One of the biographies by Teacher Created Materials Publishing that caught my eye was a 32-page reader (for Grades 4-8) about Phillis Wheatley, the namesake of a community center in my city. Embarrassingly, I did not know a thing about her, so I was eager to fill the void.
Born in Gambia or Senegal, Africa, in 1753, Phillis Wheatley was kidnapped and later sold into slavery around the age of 7 – about the age of my twin nieces, who I visited this Christmas. (How young Phillis was to have gone through such a wrenching life change!) The little slave child soon found herself in Boston, where she was purchased by a Boston merchant and tailor, John Wheatley, to act as an attendant for his wife, Susanna. Phillis was named after the ship on which she arrived, “The Phillis.”
Fortunately, Phillis was a bright thing and learned English quickly. The Wheatley family was progressive in their thinking and soon embraced her, educating her as one of their own children. She was taught to read and write and remarkably was reading Greek and Latin passages by the time she was 12.
Phillis Wheatley wrote her first poem at 13, which was published in a newspaper. With subsequent poetry, she gained notoriety in Boston. Mrs. Wheatley took Phillis to England, where she helped her get a book of 39 poems published, making Phillis the first African-American woman to become a published author. The book was titled “Poems on Various Subjects, Religious and Moral.”
Phillis Wheatley was eventually emancipated formally and later married and had children. Although she was plagued by ill health and died young, her place in early American history is secure. “Early America: Phillis Wheatley” is a good read at any time of the year, but particularly poignant during Black History Month.
Other history quotes I like:
“A country without a memory is a country of madmen.” – George Santayana
“If the past has been an obstacle and a burden, knowledge of the past is the safest and the surest emancipation.” – Lord Acton
“If you would understand anything, observe its beginning and its development.” – Aristotle
“This I regard as history’s highest function, to let no worthy action be uncommemorated, and to hold out the reprobation of posterity as a terror to evil words and deeds.” – Tacitus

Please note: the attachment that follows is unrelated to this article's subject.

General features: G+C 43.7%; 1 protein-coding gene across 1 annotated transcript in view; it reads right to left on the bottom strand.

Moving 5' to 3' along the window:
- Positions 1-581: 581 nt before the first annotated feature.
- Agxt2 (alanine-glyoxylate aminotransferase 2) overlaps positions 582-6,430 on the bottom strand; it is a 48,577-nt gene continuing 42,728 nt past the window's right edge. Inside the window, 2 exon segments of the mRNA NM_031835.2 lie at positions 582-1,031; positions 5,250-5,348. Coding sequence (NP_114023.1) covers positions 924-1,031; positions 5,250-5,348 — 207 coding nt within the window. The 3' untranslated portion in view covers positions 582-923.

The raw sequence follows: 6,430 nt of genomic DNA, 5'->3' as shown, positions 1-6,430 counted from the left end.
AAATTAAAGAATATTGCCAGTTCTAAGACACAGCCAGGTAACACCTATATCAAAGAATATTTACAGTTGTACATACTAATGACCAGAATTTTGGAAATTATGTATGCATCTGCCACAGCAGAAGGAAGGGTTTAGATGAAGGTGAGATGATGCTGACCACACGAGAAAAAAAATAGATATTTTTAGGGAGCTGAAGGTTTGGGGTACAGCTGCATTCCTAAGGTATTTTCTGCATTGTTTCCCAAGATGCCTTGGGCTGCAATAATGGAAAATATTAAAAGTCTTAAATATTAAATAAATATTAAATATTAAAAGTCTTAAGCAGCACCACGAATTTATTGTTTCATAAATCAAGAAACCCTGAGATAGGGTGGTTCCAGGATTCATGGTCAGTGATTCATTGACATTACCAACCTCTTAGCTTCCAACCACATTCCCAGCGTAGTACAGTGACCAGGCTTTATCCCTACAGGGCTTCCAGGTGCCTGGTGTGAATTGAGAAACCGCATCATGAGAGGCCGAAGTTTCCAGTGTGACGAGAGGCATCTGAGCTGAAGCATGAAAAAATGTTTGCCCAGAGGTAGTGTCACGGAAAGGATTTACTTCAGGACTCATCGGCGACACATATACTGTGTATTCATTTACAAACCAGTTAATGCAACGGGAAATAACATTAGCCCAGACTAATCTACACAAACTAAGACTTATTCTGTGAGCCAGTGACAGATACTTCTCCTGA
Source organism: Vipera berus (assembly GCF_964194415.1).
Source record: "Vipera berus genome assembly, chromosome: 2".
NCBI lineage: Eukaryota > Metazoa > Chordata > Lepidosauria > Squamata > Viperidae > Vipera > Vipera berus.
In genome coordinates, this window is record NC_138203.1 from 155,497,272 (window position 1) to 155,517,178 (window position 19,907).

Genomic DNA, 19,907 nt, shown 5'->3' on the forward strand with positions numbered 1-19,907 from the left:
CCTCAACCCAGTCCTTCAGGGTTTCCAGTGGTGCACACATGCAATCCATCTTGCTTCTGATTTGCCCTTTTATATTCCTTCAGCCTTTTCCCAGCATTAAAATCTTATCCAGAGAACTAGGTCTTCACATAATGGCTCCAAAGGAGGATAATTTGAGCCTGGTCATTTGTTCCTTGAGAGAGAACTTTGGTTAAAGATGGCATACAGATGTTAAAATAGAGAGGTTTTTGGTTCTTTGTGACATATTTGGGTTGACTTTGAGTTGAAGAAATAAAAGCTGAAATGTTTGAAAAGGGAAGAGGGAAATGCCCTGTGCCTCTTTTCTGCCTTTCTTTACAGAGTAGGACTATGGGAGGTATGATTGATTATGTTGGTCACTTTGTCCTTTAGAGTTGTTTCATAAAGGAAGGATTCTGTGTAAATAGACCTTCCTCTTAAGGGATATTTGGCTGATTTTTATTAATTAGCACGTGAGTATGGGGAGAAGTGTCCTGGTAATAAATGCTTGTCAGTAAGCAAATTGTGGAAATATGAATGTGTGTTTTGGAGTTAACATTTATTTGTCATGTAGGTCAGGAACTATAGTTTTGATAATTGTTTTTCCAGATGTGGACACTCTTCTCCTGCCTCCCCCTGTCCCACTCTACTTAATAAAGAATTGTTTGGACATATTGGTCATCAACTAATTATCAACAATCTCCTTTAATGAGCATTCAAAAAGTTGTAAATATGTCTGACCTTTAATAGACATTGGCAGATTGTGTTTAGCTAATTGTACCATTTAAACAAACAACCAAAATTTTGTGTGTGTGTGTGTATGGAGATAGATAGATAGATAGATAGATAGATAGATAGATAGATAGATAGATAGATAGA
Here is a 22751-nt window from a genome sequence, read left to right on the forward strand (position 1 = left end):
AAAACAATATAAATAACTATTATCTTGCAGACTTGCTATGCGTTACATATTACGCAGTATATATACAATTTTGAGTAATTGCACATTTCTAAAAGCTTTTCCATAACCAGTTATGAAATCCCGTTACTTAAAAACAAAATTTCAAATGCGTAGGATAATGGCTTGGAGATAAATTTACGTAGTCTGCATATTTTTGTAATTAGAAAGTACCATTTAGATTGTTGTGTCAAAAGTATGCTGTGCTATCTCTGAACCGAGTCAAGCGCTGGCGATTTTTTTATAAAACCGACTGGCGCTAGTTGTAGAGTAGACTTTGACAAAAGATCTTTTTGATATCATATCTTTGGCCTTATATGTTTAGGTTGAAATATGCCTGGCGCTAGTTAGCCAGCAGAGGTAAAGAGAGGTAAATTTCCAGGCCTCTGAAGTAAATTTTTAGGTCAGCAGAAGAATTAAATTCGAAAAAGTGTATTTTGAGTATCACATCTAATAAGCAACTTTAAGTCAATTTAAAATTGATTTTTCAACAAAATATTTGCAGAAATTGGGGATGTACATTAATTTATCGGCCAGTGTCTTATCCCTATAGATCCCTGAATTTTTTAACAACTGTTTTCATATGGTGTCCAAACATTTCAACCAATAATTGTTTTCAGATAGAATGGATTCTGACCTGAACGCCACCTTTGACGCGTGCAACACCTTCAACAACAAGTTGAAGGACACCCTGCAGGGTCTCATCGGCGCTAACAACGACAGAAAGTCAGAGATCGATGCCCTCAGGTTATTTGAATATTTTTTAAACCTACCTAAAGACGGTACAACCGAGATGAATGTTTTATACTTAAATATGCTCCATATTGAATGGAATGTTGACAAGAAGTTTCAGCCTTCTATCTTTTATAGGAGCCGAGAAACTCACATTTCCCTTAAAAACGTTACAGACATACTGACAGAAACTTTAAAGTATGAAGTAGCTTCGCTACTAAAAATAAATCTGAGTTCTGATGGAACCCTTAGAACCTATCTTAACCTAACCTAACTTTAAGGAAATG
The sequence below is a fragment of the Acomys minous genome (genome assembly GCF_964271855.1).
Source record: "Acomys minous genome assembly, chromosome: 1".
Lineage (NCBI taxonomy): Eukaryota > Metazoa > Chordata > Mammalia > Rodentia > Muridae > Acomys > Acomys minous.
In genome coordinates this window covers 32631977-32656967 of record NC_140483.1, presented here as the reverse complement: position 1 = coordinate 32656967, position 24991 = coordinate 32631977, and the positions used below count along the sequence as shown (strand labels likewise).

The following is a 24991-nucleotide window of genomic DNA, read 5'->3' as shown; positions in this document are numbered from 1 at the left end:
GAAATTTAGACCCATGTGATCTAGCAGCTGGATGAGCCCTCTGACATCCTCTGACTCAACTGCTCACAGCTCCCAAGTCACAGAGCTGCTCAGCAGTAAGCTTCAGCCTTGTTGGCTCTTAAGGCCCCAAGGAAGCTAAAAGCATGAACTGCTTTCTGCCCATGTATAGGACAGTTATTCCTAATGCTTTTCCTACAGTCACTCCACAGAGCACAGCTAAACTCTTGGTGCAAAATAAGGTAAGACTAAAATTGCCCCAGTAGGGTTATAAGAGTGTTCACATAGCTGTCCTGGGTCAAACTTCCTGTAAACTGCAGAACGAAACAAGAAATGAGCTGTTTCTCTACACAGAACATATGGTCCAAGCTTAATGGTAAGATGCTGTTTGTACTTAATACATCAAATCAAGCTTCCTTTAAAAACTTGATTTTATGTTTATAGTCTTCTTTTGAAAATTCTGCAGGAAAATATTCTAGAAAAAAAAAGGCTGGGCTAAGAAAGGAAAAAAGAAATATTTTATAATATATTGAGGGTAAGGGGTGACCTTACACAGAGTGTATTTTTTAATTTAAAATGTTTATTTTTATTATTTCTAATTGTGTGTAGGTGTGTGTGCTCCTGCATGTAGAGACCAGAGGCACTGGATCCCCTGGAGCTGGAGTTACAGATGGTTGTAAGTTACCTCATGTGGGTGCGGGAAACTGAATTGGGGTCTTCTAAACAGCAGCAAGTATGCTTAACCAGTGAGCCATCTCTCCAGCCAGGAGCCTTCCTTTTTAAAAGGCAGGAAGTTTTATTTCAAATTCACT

Dr. Carter Woodson
Note: Dr. Carter G. Woodson started Negro History Week in 1926 to make the public aware of contributions African-American people have made to the fabric of our nation. Today, Black History Month (also called African-American History Month) is observed annually in February on a national scale.
For additional resources for Black History Month, check out the books listed in my blog “Books Introduce Black History Month Heroes” and other books offered at Big Universe.
Rourke's Encyclopedia, Volume 13
Got Non-Fiction? Big Universe does! Rourke Publishing LLC is a new addition to the Big Universe library! This publisher has a plethora of non-fiction books aligned with national curricular standards. Read books about Outer Space, Going Green, Food Webs, Drag Racing and more! Best of all, they offer a full set of encyclopedias: Rourke’s Complete History of Our Presidents Encyclopedia. This 14-volume encyclopedia is available in its entirety, from George Washington through President Barack Obama.
Lesson Idea: Presidential Bio Poem
Spruce up your next biography unit. Students research a president and create a Bio Poem using the following prompts:
Name of president
Who cares deeply about
Who would like to see:
Sample Bio Poem about Bart Simpson
Bartholomew “Bart” JoJo Simpson
Rebellious, mischievous, prankster
Related to Homer
Who cares deeply about being 10
Who feels bored in class
Who needs attention from his peers
Who gives his teacher’s the blues
Who fears Nelson’s bullying
Who would like to see Radioactive Man
Resident of Springfield
For more presidential poetry ideas, check out the American Presidents website.
Keisa Williams (aka Ms. K) is a K-5 School Librarian at Monarch Academy, a public charter school in Oakland, CA. She is certified in secondary and elementary education (MLIS and MEd) and loves collaborating with teachers and integrating technology into her library lessons. She considers herself a “Technology Diva” and “Gadget Junkie”.